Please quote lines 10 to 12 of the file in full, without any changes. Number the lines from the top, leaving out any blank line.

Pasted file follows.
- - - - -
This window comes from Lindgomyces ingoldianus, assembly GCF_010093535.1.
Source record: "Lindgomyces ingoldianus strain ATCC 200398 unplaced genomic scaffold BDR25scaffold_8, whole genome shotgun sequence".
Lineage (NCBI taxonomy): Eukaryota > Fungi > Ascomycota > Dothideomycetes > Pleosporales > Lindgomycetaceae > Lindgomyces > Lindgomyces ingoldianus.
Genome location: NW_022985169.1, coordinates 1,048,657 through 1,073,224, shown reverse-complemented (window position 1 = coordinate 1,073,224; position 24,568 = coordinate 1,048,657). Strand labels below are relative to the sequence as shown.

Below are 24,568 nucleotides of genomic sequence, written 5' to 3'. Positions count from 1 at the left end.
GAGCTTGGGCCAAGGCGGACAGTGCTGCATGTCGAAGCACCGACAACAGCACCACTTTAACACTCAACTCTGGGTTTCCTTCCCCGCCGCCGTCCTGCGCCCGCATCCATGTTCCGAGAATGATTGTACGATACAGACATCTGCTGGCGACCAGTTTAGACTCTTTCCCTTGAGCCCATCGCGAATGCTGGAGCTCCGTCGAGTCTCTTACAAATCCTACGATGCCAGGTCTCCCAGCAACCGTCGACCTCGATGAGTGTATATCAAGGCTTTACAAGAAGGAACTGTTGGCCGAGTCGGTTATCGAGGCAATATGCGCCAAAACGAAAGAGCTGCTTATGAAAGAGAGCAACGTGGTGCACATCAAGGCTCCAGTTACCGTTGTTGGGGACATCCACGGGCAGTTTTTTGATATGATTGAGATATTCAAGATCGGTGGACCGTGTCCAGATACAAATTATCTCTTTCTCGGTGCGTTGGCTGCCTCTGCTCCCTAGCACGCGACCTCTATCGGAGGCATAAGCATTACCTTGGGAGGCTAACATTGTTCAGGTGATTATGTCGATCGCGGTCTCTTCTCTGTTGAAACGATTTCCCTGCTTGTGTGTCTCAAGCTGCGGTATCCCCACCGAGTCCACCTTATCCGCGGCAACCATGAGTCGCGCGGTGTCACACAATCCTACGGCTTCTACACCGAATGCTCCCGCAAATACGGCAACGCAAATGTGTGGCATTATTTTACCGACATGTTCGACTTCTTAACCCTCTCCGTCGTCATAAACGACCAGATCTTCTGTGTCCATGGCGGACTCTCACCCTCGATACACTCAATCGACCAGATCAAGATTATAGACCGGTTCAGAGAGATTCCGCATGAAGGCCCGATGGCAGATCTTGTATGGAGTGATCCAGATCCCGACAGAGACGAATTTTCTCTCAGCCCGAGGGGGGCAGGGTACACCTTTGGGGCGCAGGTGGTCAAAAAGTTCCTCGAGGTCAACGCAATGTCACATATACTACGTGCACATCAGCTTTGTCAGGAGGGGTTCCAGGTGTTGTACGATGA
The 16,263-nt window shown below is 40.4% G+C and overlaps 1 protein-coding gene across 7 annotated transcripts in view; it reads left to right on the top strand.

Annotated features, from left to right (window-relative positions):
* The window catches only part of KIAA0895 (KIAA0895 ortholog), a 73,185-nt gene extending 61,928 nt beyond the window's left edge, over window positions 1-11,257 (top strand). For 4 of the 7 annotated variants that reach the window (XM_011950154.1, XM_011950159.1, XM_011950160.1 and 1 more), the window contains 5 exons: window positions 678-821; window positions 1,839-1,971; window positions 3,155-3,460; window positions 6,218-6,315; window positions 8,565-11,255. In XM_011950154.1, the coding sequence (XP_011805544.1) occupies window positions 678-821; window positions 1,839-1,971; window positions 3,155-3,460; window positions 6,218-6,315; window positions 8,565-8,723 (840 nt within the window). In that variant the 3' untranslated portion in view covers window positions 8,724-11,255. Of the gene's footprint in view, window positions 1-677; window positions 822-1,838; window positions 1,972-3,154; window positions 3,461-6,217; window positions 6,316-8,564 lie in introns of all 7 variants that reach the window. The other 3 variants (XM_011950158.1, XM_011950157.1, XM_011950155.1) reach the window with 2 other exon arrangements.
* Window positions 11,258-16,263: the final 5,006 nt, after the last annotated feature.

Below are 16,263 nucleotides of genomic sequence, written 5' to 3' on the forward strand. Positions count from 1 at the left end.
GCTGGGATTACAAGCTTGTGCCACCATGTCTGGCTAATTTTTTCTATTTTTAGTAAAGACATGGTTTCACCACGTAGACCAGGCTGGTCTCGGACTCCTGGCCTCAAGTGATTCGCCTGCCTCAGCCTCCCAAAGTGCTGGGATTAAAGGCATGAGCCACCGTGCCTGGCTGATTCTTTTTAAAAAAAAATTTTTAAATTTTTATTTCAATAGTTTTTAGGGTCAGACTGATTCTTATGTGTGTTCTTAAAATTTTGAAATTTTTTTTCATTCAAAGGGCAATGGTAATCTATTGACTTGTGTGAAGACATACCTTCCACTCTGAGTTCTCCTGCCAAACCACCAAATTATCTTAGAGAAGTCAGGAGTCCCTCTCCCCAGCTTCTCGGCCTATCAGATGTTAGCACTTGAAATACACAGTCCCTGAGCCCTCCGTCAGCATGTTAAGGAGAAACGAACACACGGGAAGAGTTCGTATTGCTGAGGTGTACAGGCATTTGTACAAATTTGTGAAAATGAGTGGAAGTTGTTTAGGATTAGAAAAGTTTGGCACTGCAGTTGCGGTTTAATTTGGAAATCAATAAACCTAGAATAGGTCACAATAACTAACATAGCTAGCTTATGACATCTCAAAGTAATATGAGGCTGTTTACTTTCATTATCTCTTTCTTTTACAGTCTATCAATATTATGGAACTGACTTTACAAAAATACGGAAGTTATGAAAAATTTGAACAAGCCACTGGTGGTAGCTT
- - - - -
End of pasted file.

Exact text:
* Window positions 11,258-16,263: the final 5,006 nt, after the last annotated feature.

Below are 16,263 nucleotides of genomic sequence, written 5' to 3' on the forward strand. Positions count from 1 at the left end.
GCTGGGATTACAAGCTTGTGCCACCATGTCTGGCTAATTTTTTCTATTTTTAGTAAAGACATGGTTTCACCACGTAGACCAGGCTGGTCTCGGACTCCTGGCCTCAAGTGATTCGCCTGCCTCAGCCTCCCAAAGTGCTGGGATTAAAGGCATGAGCCACCGTGCCTGGCTGATTCTTTTTAAAAAAAAATTTTTAAATTTTTATTTCAATAGTTTTTAGGGTCAGACTGATTCTTATGTGTGTTCTTAAAATTTTGAAATTTTTTTTCATTCAAAGGGCAATGGTAATCTATTGACTTGTGTGAAGACATACCTTCCACTCTGAGTTCTCCTGCCAAACCACCAAATTATCTTAGAGAAGTCAGGAGTCCCTCTCCCCAGCTTCTCGGCCTATCAGATGTTAGCACTTGAAATACACAGTCCCTGAGCCCTCCGTCAGCATGTTAAGGAGAAACGAACACACGGGAAGAGTTCGTATTGCTGAGGTGTACAGGCATTTGTACAAATTTGTGAAAATGAGTGGAAGTTGTTTAGGATTAGAAAAGTTTGGCACTGCAGTTGCGGTTTAATTTGGAAATCAATAAACCTAGAATAGGTCACAATAACTAACATAGCTAGCTTATGACATCTCAAAGTAATATGAGGCTGTTTACTTTCATTATCTCTTTCTTTTACAGTCTATCAATATTATGGAACTGACTTTACAAAAATACGGAAGTTATGAAAAATTTGAACAAGCCACTGGTGGTAGCTT